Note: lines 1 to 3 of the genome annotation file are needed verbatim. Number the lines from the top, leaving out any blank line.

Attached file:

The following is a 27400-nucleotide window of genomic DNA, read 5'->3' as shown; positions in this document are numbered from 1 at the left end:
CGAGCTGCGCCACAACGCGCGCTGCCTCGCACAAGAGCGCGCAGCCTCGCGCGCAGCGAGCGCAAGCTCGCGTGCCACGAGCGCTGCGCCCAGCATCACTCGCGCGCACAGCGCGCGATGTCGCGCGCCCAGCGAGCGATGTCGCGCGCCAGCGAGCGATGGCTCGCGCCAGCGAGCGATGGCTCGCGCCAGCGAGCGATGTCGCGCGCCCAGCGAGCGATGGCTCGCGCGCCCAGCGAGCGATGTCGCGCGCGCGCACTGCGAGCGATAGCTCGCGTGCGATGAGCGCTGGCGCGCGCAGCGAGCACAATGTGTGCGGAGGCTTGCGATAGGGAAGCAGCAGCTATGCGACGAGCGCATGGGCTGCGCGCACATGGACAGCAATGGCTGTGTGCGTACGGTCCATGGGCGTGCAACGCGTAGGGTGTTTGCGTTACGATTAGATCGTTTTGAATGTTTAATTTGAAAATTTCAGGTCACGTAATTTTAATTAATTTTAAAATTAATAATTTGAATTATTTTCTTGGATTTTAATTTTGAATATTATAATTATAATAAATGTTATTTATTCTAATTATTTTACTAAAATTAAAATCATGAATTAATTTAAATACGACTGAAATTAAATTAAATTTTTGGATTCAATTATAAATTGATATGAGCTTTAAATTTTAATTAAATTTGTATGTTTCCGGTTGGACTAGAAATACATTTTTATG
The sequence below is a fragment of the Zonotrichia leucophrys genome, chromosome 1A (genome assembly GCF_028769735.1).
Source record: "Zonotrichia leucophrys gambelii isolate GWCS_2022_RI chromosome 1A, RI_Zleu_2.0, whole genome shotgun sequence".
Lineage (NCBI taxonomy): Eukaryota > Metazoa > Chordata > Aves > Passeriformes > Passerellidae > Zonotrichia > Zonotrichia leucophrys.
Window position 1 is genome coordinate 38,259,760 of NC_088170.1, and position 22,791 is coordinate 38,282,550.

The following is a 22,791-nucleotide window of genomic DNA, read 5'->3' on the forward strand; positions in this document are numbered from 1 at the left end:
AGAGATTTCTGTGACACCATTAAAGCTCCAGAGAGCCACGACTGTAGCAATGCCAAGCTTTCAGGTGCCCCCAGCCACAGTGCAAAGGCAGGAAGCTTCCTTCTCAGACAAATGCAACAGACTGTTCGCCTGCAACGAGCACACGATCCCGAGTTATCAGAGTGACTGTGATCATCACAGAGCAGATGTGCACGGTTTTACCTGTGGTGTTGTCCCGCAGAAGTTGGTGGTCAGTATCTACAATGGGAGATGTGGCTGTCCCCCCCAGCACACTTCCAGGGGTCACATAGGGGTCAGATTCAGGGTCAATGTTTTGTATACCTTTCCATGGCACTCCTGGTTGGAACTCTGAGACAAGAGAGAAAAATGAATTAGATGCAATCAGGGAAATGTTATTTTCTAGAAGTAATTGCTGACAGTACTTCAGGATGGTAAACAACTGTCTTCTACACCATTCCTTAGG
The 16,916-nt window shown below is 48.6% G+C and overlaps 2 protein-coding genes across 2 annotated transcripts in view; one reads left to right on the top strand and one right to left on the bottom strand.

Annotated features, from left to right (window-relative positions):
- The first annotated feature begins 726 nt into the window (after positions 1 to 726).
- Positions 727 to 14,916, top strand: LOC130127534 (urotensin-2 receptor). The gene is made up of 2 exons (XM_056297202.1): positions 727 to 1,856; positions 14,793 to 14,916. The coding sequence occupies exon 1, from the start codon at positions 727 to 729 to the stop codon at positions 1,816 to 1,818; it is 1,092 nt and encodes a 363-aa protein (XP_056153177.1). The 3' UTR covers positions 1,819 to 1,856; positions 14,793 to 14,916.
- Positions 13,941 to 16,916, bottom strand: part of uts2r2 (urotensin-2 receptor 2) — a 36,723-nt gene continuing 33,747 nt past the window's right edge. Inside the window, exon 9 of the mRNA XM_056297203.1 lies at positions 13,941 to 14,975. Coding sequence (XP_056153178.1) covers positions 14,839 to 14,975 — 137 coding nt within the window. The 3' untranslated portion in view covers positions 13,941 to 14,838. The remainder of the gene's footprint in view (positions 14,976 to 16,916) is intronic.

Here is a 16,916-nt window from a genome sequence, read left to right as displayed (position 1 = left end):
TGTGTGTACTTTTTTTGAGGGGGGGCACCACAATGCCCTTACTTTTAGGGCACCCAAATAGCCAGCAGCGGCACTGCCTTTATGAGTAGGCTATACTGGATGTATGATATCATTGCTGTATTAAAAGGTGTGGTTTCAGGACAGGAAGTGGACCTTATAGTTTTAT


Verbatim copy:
The following is a 27400-nucleotide window of genomic DNA, read 5'->3' as shown; positions in this document are numbered from 1 at the left end:
CGAGCTGCGCCACAACGCGCGCTGCCTCGCACAAGAGCGCGCAGCCTCGCGCGCAGCGAGCGCAAGCTCGCGTGCCACGAGCGCTGCGCCCAGCATCACTCGCGCGCACAGCGCGCGATGTCGCGCGCCCAGCGAGCGATGTCGCGCGCCAGCGAGCGATGGCTCGCGCCAGCGAGCGATGGCTCGCGCCAGCGAGCGATGTCGCGCGCCCAGCGAGCGATGGCTCGCGCGCCCAGCGAGCGATGTCGCGCGCGCGCACTGCGAGCGATAGCTCGCGTGCGATGAGCGCTGGCGCGCGCAGCGAGCACAATGTGTGCGGAGGCTTGCGATAGGGAAGCAGCAGCTATGCGACGAGCGCATGGGCTGCGCGCACATGGACAGCAATGGCTGTGTGCGTACGGTCCATGGGCGTGCAACGCGTAGGGTGTTTGCGTTACGATTAGATCGTTTTGAATGTTTAATTTGAAAATTTCAGGTCACGTAATTTTAATTAATTTTAAAATTAATAATTTGAATTATTTTCTTGGATTTTAATTTTGAATATTATAATTATAATAAATGTTATTTATTCTAATTATTTTACTAAAATTAAAATCATGAATTAATTTAAATACGACTGAAATTAAATTAAATTTTTGGATTCAATTATAAATTGATATGAGCTTTAAATTTTAATTAAATTTGTATGTTTCCGGTTGGACTAGAAATACATTTTTATG
The sequence below is a fragment of the Zonotrichia leucophrys genome, chromosome 1A (genome assembly GCF_028769735.1).